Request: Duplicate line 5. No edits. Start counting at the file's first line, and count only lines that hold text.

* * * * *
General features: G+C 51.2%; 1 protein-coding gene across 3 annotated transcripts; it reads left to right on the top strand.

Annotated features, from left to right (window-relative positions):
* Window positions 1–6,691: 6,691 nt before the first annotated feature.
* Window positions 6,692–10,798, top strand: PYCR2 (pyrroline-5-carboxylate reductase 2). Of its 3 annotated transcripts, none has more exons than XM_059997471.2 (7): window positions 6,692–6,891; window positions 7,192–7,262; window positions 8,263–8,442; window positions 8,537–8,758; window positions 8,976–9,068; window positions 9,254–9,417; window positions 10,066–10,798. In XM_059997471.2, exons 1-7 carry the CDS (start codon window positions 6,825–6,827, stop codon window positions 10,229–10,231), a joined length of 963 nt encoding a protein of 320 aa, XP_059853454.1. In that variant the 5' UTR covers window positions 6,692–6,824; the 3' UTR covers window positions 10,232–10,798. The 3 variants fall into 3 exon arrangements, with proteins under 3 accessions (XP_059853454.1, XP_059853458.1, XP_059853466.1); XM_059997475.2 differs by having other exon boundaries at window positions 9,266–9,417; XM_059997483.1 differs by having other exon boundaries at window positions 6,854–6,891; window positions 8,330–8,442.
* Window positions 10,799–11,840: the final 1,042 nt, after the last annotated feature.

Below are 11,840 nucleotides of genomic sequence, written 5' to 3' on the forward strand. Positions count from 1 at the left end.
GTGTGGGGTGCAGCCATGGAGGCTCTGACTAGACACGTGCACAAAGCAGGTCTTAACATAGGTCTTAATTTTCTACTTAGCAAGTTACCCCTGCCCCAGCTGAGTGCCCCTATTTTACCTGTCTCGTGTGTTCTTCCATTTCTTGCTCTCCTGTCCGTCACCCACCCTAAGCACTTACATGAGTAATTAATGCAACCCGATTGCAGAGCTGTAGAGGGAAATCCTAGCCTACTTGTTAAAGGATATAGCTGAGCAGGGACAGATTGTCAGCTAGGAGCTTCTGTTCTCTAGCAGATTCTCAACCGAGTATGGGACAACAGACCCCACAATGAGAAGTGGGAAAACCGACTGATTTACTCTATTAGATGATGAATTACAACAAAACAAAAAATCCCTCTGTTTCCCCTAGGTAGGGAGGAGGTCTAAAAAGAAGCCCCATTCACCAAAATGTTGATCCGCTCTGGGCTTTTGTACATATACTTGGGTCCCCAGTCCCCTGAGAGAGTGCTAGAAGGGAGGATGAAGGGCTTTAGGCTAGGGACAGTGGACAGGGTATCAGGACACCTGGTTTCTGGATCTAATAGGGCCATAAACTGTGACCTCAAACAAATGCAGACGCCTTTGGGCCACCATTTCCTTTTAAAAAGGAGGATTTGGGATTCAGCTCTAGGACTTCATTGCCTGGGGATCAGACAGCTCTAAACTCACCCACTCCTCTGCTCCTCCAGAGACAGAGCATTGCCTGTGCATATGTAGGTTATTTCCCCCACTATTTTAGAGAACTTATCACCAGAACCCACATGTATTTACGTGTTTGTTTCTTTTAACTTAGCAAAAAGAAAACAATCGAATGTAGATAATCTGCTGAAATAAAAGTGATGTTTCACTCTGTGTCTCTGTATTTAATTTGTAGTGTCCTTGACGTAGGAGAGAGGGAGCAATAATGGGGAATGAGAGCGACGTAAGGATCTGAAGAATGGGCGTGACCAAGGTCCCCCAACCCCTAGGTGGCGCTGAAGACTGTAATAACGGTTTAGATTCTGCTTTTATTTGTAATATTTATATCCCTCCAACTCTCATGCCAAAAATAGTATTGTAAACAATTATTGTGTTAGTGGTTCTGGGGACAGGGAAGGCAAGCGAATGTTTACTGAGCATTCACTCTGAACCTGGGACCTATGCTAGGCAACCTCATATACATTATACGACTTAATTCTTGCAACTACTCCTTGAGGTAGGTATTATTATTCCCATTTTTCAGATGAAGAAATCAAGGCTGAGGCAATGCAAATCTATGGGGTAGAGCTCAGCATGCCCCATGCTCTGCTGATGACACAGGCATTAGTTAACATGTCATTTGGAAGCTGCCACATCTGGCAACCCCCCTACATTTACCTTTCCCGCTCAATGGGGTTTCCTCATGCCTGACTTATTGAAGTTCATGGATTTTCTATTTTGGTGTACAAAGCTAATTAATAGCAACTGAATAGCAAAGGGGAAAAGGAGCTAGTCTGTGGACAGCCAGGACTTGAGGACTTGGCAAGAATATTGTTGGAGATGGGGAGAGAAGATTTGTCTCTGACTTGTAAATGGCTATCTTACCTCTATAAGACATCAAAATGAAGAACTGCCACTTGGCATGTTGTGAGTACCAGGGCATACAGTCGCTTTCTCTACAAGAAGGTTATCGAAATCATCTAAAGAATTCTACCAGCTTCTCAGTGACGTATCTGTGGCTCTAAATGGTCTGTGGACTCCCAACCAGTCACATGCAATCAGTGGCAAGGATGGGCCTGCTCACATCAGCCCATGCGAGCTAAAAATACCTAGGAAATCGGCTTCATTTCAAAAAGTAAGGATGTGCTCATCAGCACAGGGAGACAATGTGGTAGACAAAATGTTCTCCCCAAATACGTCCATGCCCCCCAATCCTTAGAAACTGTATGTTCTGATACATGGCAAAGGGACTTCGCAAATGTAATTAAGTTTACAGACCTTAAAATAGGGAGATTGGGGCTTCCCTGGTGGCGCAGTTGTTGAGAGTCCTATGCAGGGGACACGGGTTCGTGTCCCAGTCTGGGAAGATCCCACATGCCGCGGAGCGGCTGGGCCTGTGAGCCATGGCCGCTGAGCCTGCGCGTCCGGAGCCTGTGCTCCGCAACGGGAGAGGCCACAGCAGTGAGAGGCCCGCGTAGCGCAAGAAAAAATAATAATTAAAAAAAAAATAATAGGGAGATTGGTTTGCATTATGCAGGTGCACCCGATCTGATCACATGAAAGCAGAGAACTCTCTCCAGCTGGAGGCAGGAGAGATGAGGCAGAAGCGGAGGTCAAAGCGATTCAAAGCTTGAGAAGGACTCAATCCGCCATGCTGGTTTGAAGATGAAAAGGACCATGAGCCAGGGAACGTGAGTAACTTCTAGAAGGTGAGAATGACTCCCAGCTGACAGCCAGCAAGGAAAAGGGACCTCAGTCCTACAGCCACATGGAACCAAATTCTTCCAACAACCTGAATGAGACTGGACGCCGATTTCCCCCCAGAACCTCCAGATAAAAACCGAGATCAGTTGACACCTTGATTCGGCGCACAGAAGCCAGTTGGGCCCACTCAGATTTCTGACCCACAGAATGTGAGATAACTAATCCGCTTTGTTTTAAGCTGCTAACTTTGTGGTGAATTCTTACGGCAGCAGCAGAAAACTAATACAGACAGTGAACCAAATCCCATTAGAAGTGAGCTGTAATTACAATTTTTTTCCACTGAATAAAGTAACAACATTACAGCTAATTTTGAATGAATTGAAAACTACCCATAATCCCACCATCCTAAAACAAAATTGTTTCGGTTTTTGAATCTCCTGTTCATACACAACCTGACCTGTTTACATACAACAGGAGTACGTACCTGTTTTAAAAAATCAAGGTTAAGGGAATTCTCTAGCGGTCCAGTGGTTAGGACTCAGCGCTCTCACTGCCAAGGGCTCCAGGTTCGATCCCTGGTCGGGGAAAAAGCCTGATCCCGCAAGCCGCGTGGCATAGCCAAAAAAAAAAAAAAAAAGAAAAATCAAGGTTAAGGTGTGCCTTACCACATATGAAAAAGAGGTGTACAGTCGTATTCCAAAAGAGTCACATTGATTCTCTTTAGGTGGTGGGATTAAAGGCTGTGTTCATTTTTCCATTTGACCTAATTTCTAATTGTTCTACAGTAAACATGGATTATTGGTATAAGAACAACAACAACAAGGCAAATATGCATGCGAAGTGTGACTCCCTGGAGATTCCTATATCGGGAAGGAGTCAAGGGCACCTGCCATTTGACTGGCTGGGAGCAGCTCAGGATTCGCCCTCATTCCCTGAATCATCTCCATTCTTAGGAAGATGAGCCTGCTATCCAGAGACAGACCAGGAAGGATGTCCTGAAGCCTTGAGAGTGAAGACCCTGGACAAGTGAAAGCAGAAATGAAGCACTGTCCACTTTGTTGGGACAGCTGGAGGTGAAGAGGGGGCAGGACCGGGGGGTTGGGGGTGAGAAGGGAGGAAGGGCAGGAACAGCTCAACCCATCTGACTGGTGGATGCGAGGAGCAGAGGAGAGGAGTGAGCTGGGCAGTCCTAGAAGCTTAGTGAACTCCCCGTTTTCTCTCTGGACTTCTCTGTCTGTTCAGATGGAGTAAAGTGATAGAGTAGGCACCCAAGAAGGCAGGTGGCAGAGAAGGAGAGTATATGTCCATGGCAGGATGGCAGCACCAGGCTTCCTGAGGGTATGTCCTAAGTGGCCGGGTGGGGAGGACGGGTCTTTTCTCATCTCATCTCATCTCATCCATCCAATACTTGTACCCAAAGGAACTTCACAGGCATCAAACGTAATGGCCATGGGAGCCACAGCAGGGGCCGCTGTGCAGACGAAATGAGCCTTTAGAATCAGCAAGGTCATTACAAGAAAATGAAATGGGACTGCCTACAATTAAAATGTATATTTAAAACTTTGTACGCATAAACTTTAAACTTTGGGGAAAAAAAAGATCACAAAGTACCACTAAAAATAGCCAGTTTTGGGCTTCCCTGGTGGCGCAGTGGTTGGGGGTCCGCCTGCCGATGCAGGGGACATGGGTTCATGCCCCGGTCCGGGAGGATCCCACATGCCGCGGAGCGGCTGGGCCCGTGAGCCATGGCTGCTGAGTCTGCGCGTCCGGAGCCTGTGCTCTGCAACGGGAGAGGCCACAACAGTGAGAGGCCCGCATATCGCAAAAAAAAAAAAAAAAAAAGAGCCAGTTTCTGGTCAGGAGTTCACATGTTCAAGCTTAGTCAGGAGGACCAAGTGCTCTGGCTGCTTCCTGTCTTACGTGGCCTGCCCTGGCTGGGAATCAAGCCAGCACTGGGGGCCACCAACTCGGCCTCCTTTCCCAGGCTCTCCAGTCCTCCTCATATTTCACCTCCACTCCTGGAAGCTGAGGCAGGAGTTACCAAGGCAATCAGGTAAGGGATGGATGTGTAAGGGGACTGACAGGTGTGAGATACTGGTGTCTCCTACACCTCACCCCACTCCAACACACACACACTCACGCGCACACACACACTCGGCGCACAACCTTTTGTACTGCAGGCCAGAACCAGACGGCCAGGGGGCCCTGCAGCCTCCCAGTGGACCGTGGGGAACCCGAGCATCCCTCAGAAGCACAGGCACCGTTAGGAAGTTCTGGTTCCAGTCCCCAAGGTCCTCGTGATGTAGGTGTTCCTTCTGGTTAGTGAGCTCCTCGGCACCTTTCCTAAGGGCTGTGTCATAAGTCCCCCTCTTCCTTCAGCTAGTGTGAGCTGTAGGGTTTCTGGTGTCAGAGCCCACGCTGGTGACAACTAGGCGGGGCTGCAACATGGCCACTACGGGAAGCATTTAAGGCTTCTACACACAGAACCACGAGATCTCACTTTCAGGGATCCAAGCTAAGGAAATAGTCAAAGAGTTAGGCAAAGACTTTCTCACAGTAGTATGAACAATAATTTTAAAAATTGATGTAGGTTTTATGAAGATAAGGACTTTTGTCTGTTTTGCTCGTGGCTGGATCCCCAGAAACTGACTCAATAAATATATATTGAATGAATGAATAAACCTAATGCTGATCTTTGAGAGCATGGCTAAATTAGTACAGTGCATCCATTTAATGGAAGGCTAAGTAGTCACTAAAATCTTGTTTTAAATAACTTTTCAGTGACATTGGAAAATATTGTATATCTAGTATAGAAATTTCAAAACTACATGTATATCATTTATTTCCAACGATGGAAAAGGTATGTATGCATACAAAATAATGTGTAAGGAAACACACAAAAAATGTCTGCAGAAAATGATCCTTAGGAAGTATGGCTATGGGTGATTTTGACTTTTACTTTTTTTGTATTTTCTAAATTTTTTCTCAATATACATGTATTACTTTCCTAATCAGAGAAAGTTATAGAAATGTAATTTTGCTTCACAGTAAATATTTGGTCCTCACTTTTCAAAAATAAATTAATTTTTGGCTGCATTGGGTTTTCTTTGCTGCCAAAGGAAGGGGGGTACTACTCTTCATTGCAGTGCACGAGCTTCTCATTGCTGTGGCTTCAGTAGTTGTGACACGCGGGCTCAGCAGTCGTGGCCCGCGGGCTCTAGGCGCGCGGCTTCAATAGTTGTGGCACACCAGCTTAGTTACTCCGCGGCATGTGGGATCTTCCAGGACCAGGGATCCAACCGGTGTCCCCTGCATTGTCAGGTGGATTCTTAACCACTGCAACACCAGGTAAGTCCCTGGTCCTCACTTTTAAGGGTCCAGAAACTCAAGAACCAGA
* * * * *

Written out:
* Window positions 10,799–11,840: the final 1,042 nt, after the last annotated feature.